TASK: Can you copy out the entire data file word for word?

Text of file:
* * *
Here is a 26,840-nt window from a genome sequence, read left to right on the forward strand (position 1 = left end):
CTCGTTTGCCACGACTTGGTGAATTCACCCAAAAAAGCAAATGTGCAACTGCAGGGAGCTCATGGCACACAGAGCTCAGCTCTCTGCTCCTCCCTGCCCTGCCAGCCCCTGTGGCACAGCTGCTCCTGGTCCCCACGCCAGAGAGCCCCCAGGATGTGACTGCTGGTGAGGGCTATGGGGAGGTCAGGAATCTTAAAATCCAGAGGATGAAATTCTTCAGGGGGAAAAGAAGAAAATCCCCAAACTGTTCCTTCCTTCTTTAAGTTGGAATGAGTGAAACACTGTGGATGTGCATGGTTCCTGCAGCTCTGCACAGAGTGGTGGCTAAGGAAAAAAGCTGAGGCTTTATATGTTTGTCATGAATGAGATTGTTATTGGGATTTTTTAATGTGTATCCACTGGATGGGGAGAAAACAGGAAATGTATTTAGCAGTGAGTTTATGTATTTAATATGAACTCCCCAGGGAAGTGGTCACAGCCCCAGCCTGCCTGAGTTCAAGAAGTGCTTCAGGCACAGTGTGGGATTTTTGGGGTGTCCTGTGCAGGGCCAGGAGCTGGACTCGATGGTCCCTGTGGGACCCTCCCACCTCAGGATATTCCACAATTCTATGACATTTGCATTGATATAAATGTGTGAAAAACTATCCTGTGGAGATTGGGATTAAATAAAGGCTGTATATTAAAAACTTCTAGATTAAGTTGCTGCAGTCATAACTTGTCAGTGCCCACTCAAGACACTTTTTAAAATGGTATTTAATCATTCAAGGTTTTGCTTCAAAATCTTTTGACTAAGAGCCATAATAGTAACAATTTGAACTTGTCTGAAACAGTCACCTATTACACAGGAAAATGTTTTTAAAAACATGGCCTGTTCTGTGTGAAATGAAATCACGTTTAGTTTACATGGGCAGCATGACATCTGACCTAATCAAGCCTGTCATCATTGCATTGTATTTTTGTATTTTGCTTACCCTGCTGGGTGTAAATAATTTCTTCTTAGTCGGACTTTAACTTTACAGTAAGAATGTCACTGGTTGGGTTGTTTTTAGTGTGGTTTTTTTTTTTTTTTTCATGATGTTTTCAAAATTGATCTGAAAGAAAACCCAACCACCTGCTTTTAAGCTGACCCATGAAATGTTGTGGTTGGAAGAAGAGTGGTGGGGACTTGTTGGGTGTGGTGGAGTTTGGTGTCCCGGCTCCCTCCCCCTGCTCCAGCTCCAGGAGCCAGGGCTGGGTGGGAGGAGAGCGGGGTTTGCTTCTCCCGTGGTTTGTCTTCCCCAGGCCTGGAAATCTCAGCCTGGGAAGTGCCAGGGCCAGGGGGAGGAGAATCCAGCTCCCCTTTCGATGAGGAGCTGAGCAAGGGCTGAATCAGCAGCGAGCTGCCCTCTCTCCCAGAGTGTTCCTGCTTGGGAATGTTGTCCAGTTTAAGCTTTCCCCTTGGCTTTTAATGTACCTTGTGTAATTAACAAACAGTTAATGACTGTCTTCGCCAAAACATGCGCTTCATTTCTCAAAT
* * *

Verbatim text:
Here is a 26,840-nt window from a genome sequence, read left to right on the forward strand (position 1 = left end):
CTCGTTTGCCACGACTTGGTGAATTCACCCAAAAAAGCAAATGTGCAACTGCAGGGAGCTCATGGCACACAGAGCTCAGCTCTCTGCTCCTCCCTGCCCTGCCAGCCCCTGTGGCACAGCTGCTCCTGGTCCCCACGCCAGAGAGCCCCCAGGATGTGACTGCTGGTGAGGGCTATGGGGAGGTCAGGAATCTTAAAATCCAGAGGATGAAATTCTTCAGGGGGAAAAGAAGAAAATCCCCAAACTGTTCCTTCCTTCTTTAAGTTGGAATGAGTGAAACACTGTGGATGTGCATGGTTCCTGCAGCTCTGCACAGAGTGGTGGCTAAGGAAAAAAGCTGAGGCTTTATATGTTTGTCATGAATGAGATTGTTATTGGGATTTTTTAATGTGTATCCACTGGATGGGGAGAAAACAGGAAATGTATTTAGCAGTGAGTTTATGTATTTAATATGAACTCCCCAGGGAAGTGGTCACAGCCCCAGCCTGCCTGAGTTCAAGAAGTGCTTCAGGCACAGTGTGGGATTTTTGGGGTGTCCTGTGCAGGGCCAGGAGCTGGACTCGATGGTCCCTGTGGGACCCTCCCACCTCAGGATATTCCACAATTCTATGACATTTGCATTGATATAAATGTGTGAAAAACTATCCTGTGGAGATTGGGATTAAATAAAGGCTGTATATTAAAAACTTCTAGATTAAGTTGCTGCAGTCATAACTTGTCAGTGCCCACTCAAGACACTTTTTAAAATGGTATTTAATCATTCAAGGTTTTGCTTCAAAATCTTTTGACTAAGAGCCATAATAGTAACAATTTGAACTTGTCTGAAACAGTCACCTATTACACAGGAAAATGTTTTTAAAAACATGGCCTGTTCTGTGTGAAATGAAATCACGTTTAGTTTACATGGGCAGCATGACATCTGACCTAATCAAGCCTGTCATCATTGCATTGTATTTTTGTATTTTGCTTACCCTGCTGGGTGTAAATAATTTCTTCTTAGTCGGACTTTAACTTTACAGTAAGAATGTCACTGGTTGGGTTGTTTTTAGTGTGGTTTTTTTTTTTTTTTTCATGATGTTTTCAAAATTGATCTGAAAGAAAACCCAACCACCTGCTTTTAAGCTGACCCATGAAATGTTGTGGTTGGAAGAAGAGTGGTGGGGACTTGTTGGGTGTGGTGGAGTTTGGTGTCCCGGCTCCCTCCCCCTGCTCCAGCTCCAGGAGCCAGGGCTGGGTGGGAGGAGAGCGGGGTTTGCTTCTCCCGTGGTTTGTCTTCCCCAGGCCTGGAAATCTCAGCCTGGGAAGTGCCAGGGCCAGGGGGAGGAGAATCCAGCTCCCCTTTCGATGAGGAGCTGAGCAAGGGCTGAATCAGCAGCGAGCTGCCCTCTCTCCCAGAGTGTTCCTGCTTGGGAATGTTGTCCAGTTTAAGCTTTCCCCTTGGCTTTTAATGTACCTTGTGTAATTAACAAACAGTTAATGACTGTCTTCGCCAAAACATGCGCTTCATTTCTCAAAT